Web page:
With Christmas approaching, many parents and guardians will be considering buying a first phone for their child. With so many devices to choose from and with the questions that you might have about the process, a little guidance might help. Read on to find out our advice on which phones are the best first phones for kids.
Giving your child their first phone can feel like you are opening them up to a world outside of your control, and with all of the reports of anxiety and social media addiction, it’s no surprise that parents aren’t jumping at the bit to unleash their child into the world of superfast communication and media.
However, you don’t need to worry, as it’s easier to protect these young users than ever before. With the range of parental controls that you can place on the devices themselves, networks and on your home Wi-Fi, you rest assured that you have done as much as possible to keep your children protected from anything damaging online.
You can run all this protective software and activities to protect your youngsters and these should certainly be in place, but the number one best tactic is to educate yourself and your children about the dangers on the internet.
Talk about what sites and applications they like to use and go through the positives and negatives of them.
Explain the technological dangers of using websites in general (e.g. viruses), or personal dangers (e.g. sharing personal details or stranger danger).
Involve the child in the decision process and make them aware. For example, they wouldn’t go out the front door in the middle of the night, therefore they shouldn’t use websites that may be unsafe. Get them to critically evaluate the website and apps with you.
Hopefully, you will instil a healthy caution of the web and applications to the point where their decision making coupled with your network and device protection should mean they can safely surf the web and consume media and knowledge.
The first phones of many adults these days were Pay As You Go (PAYG), but it was a simpler time when the only considerations were how many texts or calls you could make. Now, Pay As You Go phones are unlikely to cut it in the days of streaming and web-based messaging applications. Applications that are going to be extremely popular with kids age 10+ require a data plan.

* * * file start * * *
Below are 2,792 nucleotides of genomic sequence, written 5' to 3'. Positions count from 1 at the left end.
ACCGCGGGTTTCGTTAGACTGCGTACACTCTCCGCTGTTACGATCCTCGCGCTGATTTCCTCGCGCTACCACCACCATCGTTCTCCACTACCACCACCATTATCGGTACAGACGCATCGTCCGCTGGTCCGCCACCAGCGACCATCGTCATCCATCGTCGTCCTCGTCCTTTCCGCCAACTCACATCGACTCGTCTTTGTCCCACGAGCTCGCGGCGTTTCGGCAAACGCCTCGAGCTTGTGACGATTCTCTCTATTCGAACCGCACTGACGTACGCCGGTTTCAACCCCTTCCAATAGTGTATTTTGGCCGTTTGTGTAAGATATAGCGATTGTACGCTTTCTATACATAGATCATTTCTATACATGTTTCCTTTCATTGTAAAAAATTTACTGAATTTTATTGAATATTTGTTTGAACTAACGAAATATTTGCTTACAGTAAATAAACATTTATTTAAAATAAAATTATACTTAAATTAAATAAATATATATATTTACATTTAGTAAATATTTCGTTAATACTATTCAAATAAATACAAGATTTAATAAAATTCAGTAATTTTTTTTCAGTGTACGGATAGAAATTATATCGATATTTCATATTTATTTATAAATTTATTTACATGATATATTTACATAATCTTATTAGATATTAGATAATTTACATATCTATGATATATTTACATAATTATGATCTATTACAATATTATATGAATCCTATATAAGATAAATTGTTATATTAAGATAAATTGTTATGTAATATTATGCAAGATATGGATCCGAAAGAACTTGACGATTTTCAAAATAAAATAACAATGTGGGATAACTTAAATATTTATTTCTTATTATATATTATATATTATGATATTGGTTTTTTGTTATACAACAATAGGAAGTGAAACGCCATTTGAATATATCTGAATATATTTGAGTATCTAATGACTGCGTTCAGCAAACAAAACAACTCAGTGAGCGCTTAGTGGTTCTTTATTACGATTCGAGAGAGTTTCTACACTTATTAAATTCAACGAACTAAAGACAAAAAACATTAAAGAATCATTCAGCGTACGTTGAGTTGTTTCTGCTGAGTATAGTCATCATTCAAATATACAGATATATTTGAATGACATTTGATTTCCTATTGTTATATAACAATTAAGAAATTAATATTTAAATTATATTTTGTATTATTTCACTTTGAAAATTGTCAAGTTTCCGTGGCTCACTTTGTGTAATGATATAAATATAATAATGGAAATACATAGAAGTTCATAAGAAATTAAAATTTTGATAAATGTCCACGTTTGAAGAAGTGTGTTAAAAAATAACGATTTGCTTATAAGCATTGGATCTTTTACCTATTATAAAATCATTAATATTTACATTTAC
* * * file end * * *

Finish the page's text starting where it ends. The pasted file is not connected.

BT have family plans on contract, which come with cost benefits and a central place to limit spending and buying add-ons. So, for less than £10 a month you can get a SIM only plan that should cover all data requirements. If you’re not already on BT, there are similarly great deals with Three, ID and Tesco Mobile.
Pay As You Go options range from a monthly minimum top up to access a few GB of data to the traditional Pay As You Go where you have set costs per month. However, these are becoming less popular as more networks shift to a minimum monthly “top-up” in exchange for a set allowance.
In the past we would have recommended that just handing down your old phone to them would be a good method of getting a cheap phone for your kid, however, right now, with the latest versions of Android and iOS, it would not be the best option to use a device that doesn’t have the privacy and parental settings that the latest versions provide.
If you do decide to hand down an old iPhone however, iOS 13 is now available on devices down to the iPhone SE. Keep in mind though that the SE itself will be out of date next year, whereas the newer phones will have support and be upgraded for a few more years yet.
Android devices become outdated a lot faster than Apple devices, with phones less than 2 years old not getting updated to newer software versions. For instance, a Samsung S8 could be perceived as a perfectly reasonable first phone for its performance, but it does not have the same level of parental controls and well-being settings as the Pixels do within that age range.
This advice may change in the coming years, but for now, avoid handing down unsupported and non-updated Android devices. A cheaper but newer device has much better safeguarding than old Android devices.
To say that there are a lot of phones to choose from would be an understatement, so let’s narrow it down to the price range you would be looking at for a first phone. Over £300 would be far too much for anybody that is unproven with the responsibility of owning a smartphone, and flagship devices may be targeted by thieves. Therefore, we would recommend not spending over £300 on a first phone. Our recommendations can be found closer to £200, which can still get a feature-filled device.
With our advice, we have been quite selective with the phones we would hand down. Let's take a look at the criteria we stand by as a first phone for kids;
iPhones have great security and privacy features, top parental controls and a consistent UI between the newer and older devices that will help families within the ecosystem stay connected and allow you to review purchases and downloads.
Older devices will be supported for a shorter time but will cost less. If you have a hand-me-down of one of the older devices, this will work as a temporary measure until your child proves themselves to be trustworthy enough for a ‘newer’ model.
Android introduced parental controls, family link and wellbeing as standard from Android 9 (Pie). But the latest OS is Android 10 and has enhanced privacy features. Android One is a programme that offers software updates for two years and security updates for three years which is longer than most. The difference between Android versions can be vast, however, finding phones that support the latest versions should be a priority if you are looking for an Android device.
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